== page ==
Chapter Two

Allow me to introduce myself, reader. I am Jax, the liaison in charge of Planetary Relations on my … our ship. I am not alone; my ship has a crew the size of one of your medium-size cities. But most members of the ship are repelled by interaction with planetary types. I am considered by my fellow crew members as eccentric and highly valuable, because if I die, one of them has to take my place. I’m felt to be valuable … like a garbage collector!

I know this, I know the contempt they hold for me, and I return it in full. That’s why you will often hear me talk about “my” ship. I refuse to dignify them with an “our.”

Still, I am Spacer, not Earther. They are my family, and those we deal with below are aliens. I can deal with them, I can manipulate them, but I am even less one of them than I am crew.

The meetings I have with the other world leaders on this trip to the surface are equally routine. All know why I’m here, and it is clear from my meetings and the news broadcasts that this world’s “honeymoon from unrest”—caused by my arrival—is about over. It seems my ship was the first to come here in their recorded history. The ship’s arrival caused quite a stir, and unified the world, for a while. As it has become clear to those on the planet that my ship is not about to wantonly attack these natives, the cracks in their unity are reappearing. Now I can sit back and wait. New technology and new ideas were spreading around this world before I arrived. Dislocation caused by the new technologies, and the new philosophies they give seed to, are imminent. Violence, and a resolution, are coming soon. And with resolution will come a migration of the dissatisfied, a huge migration. If I can tap just one percent of that…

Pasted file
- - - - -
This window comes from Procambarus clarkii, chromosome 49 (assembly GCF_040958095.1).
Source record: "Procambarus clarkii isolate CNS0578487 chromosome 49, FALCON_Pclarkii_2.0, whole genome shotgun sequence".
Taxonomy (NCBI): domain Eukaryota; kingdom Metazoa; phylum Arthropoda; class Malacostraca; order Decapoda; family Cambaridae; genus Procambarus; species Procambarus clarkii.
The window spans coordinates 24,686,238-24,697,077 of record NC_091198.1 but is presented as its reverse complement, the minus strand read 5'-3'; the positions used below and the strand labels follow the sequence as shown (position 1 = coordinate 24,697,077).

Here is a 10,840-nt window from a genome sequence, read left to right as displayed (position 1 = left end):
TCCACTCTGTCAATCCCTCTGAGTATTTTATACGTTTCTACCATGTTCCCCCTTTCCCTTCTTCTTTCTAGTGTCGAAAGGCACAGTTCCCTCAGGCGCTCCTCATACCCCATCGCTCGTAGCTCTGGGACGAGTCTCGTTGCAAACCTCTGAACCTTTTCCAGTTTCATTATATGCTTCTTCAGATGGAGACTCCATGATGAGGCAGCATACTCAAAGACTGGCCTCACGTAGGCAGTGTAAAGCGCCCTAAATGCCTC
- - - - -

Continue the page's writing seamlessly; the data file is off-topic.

Oh, did I mention the distractions? For one, a call from a minor player on this world, Jane Ngo. I entertain her with appropriate gravity.

She says, “Surely, trader, you must care about the outcome of our time of troubles. There are the lives of women and children at stake. Can you allow them to suffer? Help us. Help the women and children.”

“Of course I care about women and children. I care about men, too. Unfortunately, I don’t have the power to stop the unrest.”

“You have the power to space travel, but you can’t stop the unrest?”

“I don’t have the power to stop the unrest. You have that power. It’s your world. You’re bringing this down upon yourselves. I’m here to bandage the wounds you will self-inflict. Stop it if you can, but I can’t.”

“But you have such power!”

“And you are so … ‘human’, is it?”

She breaks off the meeting unsatisfied. I can’t help that. But in the course of our conversation, I discover her price: I offer to back her while she organizes a Progress Prize program she has in mind, and she laps it up. Credibility is her price.

There are many others to meet with. Some are philanthropic as this lady was, others have more nefarious motives—they are already willing to deal “on my terms” as they put it. The trouble is that these early converters have no power base—they are hoping I will become their power base. No, thank you. Shortly, those who already have real power will come calling, and be just as ready to deal on my terms.